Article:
Distribution is the next battleground in Canadian wireless (Loblaws sends out request to carriers)

Over the last year we’ve seen the Canadian wireless market heat up. New entrants such as Wind Mobile, Public Mobile and Mobilicity have all launched their service. Videotron and SaskTel just launched their new 3G+ networks, MTS and Shaw will be going live soon as well… the Big 3 (Rogers, Bell and TELUS) and their flanker brands (Fido, Chatr, Solo, Virgin, Koodo) have all in someway adjusted their pricing.

So competition is certainly increasing in Canada and the consumer is benefiting. We’ve got more options of who we want our wireless provider to be, the monthly plans and upfront costs for devices are dropping, and consumers are thinking twice before signing a lengthy contract. Before the AWS Spectrum Auction started the Industry Minister said that “Our government’s intentions are clear: to achieve lower prices, better service and more choice for consumers and business. We believe in relying on market forces to the maximum extent feasible because competition benefits consumers, and consumers benefit most when markets are as competitive as they can be.”

A few weeks ago the CRTC released their “Communications Monitoring Report” which showed at the end of 2009 there were 23.8 million wireless subscribers in Canada. By 2014 the number of subscribers is expected to increase to 30.1 million. The trend is growing and more people are adopting mobile phones and getting rid of their landlines. The wireless players are all working hard to grab our attention and the next trend we’ll be seeing is where customers can purchase a device. Distribution is key. Distribution is the next battleground in the Canadian wireless scene.

Other than corporate owned or franchise owned stores, the carriers currently have several partnerships to distribute their products in retail locations like Best Buy, Walmart, The Source, Future Shop and mall kiosks. The carriers need to have immediate, huge scale, overnight points of distribution with other reputable brands. We’ve already seen a glimpse of this and here are a few examples:

– TELUS purchased 113 Black’s Photo locations almost a year ago for $28 million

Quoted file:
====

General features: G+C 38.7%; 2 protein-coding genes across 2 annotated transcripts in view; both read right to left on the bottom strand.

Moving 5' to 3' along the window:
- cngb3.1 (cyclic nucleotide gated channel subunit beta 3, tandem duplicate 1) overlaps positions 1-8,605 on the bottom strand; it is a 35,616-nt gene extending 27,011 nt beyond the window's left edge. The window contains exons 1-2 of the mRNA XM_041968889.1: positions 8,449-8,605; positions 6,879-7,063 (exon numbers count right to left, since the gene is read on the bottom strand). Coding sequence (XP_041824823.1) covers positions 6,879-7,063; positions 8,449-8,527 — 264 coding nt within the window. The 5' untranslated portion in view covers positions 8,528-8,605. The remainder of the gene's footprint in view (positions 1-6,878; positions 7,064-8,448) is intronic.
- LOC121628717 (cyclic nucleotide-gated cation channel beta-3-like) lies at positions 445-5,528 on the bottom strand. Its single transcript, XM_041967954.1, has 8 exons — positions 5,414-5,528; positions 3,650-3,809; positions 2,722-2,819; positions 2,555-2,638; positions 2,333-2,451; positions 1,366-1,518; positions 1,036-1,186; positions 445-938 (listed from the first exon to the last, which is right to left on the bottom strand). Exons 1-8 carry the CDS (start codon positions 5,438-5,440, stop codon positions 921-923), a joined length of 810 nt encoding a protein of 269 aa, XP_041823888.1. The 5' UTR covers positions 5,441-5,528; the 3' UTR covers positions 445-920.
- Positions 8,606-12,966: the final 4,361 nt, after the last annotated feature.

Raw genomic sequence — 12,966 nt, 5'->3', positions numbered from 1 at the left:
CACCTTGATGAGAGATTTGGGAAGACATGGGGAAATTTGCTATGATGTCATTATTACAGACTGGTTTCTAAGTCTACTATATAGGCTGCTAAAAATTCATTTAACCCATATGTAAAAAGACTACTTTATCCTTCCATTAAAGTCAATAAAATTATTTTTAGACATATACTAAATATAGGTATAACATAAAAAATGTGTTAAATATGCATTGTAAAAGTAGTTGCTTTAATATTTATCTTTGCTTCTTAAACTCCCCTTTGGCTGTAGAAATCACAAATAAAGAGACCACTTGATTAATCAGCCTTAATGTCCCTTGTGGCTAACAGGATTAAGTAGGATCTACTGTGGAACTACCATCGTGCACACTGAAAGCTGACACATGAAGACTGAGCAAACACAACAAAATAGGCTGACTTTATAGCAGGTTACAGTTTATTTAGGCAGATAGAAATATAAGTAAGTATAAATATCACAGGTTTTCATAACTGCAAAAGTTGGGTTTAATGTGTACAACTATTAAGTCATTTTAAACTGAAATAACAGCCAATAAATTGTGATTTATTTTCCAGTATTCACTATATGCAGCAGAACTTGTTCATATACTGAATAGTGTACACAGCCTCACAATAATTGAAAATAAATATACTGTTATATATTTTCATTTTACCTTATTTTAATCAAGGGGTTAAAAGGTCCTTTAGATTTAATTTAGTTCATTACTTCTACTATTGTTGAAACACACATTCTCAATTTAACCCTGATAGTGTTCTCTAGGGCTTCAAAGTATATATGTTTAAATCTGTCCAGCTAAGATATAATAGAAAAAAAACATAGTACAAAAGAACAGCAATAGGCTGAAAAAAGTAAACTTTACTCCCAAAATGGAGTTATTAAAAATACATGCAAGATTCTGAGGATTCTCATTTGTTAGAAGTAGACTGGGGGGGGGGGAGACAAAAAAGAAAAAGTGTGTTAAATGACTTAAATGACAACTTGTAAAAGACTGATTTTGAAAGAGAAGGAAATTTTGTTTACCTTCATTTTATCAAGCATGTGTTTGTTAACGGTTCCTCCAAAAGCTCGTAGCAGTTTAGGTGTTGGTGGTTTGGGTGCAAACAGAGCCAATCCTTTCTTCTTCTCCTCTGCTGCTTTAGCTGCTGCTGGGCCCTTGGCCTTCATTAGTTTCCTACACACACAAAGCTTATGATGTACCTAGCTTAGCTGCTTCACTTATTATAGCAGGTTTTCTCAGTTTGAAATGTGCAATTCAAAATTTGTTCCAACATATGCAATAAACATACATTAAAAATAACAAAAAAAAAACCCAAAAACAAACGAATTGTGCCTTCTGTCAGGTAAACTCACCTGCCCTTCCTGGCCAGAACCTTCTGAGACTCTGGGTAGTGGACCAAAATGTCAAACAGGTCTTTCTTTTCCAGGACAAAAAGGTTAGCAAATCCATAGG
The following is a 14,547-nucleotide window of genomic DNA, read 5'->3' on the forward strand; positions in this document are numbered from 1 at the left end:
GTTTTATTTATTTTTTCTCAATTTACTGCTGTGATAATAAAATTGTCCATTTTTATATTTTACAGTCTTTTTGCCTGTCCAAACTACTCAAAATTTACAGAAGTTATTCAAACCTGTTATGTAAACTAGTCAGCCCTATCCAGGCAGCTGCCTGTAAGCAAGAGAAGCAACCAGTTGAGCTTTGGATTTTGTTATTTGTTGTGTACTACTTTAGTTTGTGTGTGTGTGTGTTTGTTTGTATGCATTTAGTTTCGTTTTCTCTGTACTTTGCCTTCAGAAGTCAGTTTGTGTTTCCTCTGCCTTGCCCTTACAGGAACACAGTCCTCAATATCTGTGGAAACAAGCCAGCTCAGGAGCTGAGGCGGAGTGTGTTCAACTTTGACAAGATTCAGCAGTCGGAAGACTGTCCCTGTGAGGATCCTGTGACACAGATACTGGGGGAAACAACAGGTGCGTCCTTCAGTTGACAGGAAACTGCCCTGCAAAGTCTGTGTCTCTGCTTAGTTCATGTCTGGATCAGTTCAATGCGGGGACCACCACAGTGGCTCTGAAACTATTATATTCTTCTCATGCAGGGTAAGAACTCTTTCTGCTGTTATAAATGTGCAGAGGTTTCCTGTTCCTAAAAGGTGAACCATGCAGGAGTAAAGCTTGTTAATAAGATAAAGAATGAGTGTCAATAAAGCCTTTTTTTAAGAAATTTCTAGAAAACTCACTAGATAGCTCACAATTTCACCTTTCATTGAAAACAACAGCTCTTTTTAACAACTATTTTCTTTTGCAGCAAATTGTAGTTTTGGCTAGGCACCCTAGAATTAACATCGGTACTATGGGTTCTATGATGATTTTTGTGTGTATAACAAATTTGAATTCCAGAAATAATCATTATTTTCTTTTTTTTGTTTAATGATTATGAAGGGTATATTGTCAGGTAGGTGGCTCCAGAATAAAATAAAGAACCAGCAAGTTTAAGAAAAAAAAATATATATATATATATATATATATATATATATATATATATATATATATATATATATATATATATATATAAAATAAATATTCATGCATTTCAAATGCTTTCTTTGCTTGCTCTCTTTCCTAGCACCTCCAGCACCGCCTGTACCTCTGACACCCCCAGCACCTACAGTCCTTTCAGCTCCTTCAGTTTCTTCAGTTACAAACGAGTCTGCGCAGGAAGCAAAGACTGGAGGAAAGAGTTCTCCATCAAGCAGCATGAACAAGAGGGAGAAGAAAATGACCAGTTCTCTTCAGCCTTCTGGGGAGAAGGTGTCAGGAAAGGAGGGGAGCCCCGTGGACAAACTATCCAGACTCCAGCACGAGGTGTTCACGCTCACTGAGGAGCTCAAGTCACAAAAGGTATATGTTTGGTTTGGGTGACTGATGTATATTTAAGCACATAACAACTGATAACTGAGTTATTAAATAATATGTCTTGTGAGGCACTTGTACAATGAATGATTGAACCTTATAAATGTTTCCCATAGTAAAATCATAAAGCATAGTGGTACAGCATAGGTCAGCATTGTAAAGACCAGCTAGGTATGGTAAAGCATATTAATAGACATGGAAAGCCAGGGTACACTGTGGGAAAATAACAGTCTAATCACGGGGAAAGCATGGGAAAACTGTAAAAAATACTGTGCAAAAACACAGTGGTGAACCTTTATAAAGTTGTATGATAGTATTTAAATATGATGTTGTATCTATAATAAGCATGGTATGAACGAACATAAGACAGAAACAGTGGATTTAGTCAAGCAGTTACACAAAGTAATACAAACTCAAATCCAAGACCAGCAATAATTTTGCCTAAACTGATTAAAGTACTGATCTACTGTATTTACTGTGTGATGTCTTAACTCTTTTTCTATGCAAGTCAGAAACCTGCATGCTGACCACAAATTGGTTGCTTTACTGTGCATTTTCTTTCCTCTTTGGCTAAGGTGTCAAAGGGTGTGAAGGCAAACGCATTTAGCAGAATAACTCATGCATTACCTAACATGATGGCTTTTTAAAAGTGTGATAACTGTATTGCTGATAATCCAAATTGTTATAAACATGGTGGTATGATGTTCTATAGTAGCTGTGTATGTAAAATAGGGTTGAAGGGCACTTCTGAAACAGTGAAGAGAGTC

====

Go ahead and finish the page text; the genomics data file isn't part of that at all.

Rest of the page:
– Rogers partnered with Sony Style locations to distribute products
– Public Mobile to start selling at Gateway Newstands
– Wind Mobile entered an agreement with BlockBuster Video
– Canada Post issued a request for proposal about selling wireless in 2011
– Rogers started a pilot project with Shopper’s Drug Mart
– Public Mobile starts a trial with Money Mart

The carriers want to be where you are all the time and are turning to other locations not just for reach, but because some customers feel intimidated/overwhelmed when they walk into a store. Psychologically we buy from who we trust and who we’re most comfortable with.

More distribution channels are opening up and they’re coming fast. We’ve been informed that one of them is Loblaws Supermarkets. They have over 1,000 grocery stores across the country and have put out a request to the carriers looking for a proposal for them to come in. A leading Canadian company is looking to give up some of their retail space and possibly take a greater piece of the wireless pie (that goes beyond their current PC Mobile offerings). So you can bet that a national brand like Rogers, Bell, TELUS or WIND will be located in the same place you purchase your groceries.

But it’s not just about Loblaws… the distribution battle will have a trickle effect to others such as Home Depot, Sobey’s, Metro, Dollarama etc. Access to purchasing a wireless device and getting support will be easier… and will be everywhere you turn in a matter of months.